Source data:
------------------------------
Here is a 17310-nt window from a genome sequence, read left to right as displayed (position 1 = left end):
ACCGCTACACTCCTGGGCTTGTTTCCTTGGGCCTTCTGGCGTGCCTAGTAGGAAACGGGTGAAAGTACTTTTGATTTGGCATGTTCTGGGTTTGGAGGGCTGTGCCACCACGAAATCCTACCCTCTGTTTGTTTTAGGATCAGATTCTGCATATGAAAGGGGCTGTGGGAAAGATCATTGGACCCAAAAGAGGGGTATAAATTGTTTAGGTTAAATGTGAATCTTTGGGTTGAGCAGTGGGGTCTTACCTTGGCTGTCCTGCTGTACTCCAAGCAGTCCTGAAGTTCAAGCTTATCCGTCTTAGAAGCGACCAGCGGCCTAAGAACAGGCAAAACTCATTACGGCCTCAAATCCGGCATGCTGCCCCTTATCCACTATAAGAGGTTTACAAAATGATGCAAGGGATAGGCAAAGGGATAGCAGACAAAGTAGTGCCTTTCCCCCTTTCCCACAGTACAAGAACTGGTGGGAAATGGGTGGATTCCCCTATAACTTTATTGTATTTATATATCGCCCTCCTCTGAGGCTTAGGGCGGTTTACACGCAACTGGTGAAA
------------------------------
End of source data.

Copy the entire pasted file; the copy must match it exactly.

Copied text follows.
Here is a 17310-nt window from a genome sequence, read left to right as displayed (position 1 = left end):
ACCGCTACACTCCTGGGCTTGTTTCCTTGGGCCTTCTGGCGTGCCTAGTAGGAAACGGGTGAAAGTACTTTTGATTTGGCATGTTCTGGGTTTGGAGGGCTGTGCCACCACGAAATCCTACCCTCTGTTTGTTTTAGGATCAGATTCTGCATATGAAAGGGGCTGTGGGAAAGATCATTGGACCCAAAAGAGGGGTATAAATTGTTTAGGTTAAATGTGAATCTTTGGGTTGAGCAGTGGGGTCTTACCTTGGCTGTCCTGCTGTACTCCAAGCAGTCCTGAAGTTCAAGCTTATCCGTCTTAGAAGCGACCAGCGGCCTAAGAACAGGCAAAACTCATTACGGCCTCAAATCCGGCATGCTGCCCCTTATCCACTATAAGAGGTTTACAAAATGATGCAAGGGATAGGCAAAGGGATAGCAGACAAAGTAGTGCCTTTCCCCCTTTCCCACAGTACAAGAACTGGTGGGAAATGGGTGGATTCCCCTATAACTTTATTGTATTTATATATCGCCCTCCTCTGAGGCTTAGGGCGGTTTACACGCAACTGGTGAAA